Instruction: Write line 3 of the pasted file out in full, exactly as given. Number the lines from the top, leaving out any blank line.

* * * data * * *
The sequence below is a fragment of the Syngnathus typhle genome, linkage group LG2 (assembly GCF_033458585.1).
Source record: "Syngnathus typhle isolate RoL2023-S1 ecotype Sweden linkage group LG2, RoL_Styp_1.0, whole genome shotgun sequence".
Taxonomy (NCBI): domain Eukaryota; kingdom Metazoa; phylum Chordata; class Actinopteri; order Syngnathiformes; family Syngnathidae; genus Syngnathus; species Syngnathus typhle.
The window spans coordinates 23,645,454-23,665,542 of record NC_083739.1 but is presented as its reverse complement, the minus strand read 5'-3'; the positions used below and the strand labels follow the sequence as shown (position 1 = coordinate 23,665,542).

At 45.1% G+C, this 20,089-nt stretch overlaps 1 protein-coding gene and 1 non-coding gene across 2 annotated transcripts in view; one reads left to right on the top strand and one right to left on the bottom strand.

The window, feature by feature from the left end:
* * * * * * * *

Taxonomy (NCBI): domain Eukaryota; kingdom Metazoa; phylum Chordata; class Actinopteri; order Syngnathiformes; family Syngnathidae; genus Syngnathus; species Syngnathus typhle.